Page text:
The Barkley Marathons is an annual multi-day ultra that requires participants to bushwack through the wilds of Tennessee’s Frozen Head State Park in an effort to complete five roughly 20-mile loops in under 60 hours. The odds of success are not high. Since the race was created in 1986, only 15 runners have conquered the full course—out of the more than 1,000 who have tried. And yet, despite the fact that failure is something of a foregone conclusion, each year hundreds of applicants compete to secure one of the available 35 to 40 slots. Why, one might wonder, are so many eager to court their own humiliation?
That is the question at the heart of “The Impossible Race,” a segment in this week’s episode of HBO’s Real Sports With Bryant Gumbel. The 13-minute documentary includes footage from this year’s race, which was held last month and in which, true to form, nobody managed to complete more than three laps. As one would expect, the episode is geared towards a general audience—“This is not your average marathon”—rather than the ultra aficionados who will either be delighted or mortified that their beloved event is getting the 60 Minutes treatment. Not that “The Impossible Race” feels like a recruitment video: we see various haunted individuals staggering through the forest and up hillsides so steep that it looks like they should be wearing a harness. There’s a close-up shot of a blister being skewered with a needle amid exclamations of agony.
“Are you a sadist?” segment host Mary Carillo asks Barkley founder Gary Cantrell, the grizzled impresario of misery who typically goes by Lazarus Lake, or Laz for short. Cantrell replies that he is not, in fact, a sadist. “People enjoy it,” he says of his torturous event. “There’s just some discomfort involved.”
But who are these people? Carillo interviews Greg Armstrong and Liz Canty, two veterans of the ultra circuit who participated in the 2021 edition of the race and who exude an intense air that’s probably an asset when you’re about to persevere through hours of tedium and pain. Both regard Cantrell’s brand of tough love as a perverse sign of affection. “He’s trying to drive us all crazy,” Canty says when asked about Cantrell’s frequent assertion that his race is too tough for women. (Women have taken part in the event for years, though all of the finishers to date have been men.) “You’ve got to goad us a little bit,” she adds. “You just goad a whole gender into getting angry and training our butts off.”
At this year’s race, Canty managed to make the time cutoff for the first loop. Although she would fail to finish the second loop before the cutoff, she fared better than Armstrong, who DNF’d on loop one, as did about half of those who started in 2021. Not that Armstrong felt that the pursuit was in vain.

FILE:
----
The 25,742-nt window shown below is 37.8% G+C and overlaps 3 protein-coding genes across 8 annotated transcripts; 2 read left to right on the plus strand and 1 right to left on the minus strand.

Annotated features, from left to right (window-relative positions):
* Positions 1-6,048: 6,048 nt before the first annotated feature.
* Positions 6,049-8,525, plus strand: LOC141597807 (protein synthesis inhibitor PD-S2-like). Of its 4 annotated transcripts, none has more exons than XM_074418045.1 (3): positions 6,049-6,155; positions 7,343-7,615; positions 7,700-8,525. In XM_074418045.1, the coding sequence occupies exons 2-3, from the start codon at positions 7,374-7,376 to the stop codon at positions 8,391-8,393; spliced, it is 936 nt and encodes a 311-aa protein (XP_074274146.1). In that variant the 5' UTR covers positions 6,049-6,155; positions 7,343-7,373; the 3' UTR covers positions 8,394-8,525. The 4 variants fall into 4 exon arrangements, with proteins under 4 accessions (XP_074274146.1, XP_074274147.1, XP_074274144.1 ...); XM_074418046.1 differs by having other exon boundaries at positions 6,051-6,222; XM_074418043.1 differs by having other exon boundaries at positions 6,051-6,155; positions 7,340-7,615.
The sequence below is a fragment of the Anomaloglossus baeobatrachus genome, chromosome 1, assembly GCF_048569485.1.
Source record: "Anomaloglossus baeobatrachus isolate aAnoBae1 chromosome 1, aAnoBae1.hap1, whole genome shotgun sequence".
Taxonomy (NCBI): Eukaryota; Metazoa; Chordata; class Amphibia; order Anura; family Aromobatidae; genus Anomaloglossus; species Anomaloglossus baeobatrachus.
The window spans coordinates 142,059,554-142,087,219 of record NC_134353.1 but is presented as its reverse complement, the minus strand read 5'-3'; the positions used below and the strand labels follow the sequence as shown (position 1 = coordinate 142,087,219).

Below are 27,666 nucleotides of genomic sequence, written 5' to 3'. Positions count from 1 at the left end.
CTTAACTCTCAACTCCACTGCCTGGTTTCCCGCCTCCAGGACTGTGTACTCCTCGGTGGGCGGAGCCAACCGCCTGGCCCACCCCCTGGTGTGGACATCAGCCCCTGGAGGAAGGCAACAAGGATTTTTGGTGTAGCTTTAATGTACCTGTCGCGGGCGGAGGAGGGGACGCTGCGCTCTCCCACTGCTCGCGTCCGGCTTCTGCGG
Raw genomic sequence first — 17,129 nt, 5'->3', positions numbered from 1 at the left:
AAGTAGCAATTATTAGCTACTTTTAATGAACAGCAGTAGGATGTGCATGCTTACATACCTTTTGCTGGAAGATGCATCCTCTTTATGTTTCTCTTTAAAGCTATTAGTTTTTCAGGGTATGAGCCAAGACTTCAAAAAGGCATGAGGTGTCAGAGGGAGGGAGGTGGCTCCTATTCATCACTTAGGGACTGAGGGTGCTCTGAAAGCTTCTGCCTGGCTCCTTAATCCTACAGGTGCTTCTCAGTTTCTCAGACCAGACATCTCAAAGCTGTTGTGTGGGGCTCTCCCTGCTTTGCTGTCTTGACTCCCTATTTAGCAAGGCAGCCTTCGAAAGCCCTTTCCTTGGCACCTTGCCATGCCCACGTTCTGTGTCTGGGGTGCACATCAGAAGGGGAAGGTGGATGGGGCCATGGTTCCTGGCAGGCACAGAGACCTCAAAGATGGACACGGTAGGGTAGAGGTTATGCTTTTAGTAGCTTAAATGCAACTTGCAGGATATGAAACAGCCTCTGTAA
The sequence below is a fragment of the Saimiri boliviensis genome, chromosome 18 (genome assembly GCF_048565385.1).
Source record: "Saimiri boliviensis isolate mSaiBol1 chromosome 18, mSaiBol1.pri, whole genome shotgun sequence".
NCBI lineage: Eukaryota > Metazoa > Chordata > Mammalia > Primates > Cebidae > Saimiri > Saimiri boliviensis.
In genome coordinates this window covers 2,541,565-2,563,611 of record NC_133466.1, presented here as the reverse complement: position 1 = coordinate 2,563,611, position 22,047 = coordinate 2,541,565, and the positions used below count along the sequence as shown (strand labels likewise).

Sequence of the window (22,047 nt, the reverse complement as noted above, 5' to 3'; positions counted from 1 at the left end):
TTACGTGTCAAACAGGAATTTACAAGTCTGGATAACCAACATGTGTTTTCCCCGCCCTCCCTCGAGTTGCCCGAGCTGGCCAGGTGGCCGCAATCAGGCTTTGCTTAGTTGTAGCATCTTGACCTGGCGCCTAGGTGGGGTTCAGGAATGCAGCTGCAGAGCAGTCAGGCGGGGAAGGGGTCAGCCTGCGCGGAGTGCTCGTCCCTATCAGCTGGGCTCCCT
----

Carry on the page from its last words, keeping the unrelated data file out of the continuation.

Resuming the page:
“You learn so much about yourself when you take yourself to the breaking point,” Armstrong tells Carillo, who is not enough of a jerk to ask whether one of the things you learn about yourself is that you need a new hobby. “You just ruminate over it for years and you learn and grow. And Laz knows that. That’s why he creates this race.”
For his part, Laz says that the people who sign up for his events are individuals who are specifically drawn to endeavors where they might not succeed. The uncertainty is the point. “They don’t want to play within the range of stuff that they know they can do,” he says.
OK, fine. But as anyone who has ever gone after an audacious time goal in a boring old road race can attest, attempting to do something very hard outside of your comfort zone doesn’t require signing up for a 60-hour death march in the woods. (Also is a DNF that is more or less preordained really a DNF?) This has always been my default, road running snob response whenever I hear the latest exploits of extreme ultrarunning, even as the ultra fanatics in my orbit like to remind me that I live in ignorance of the profound psychological shadowland that one enters during the final stages of a 100-mile race.
Then again, who am I to sneer at those who get their kicks by doing these absurd events? In the end, it’s really just a matter of degree. The mainstreaming of the marathon in recent decades has made it easy to convince oneself that running 26.2 miles is a sensible form of recreation. The vast majority of my personal acquaintances are non-runners, in the sense that, for them, anything beyond occasionally doing a light jog or taking part in a Thanksgiving 5K is a clear sign of unhinged fanaticism.
They don’t know what they’re missing.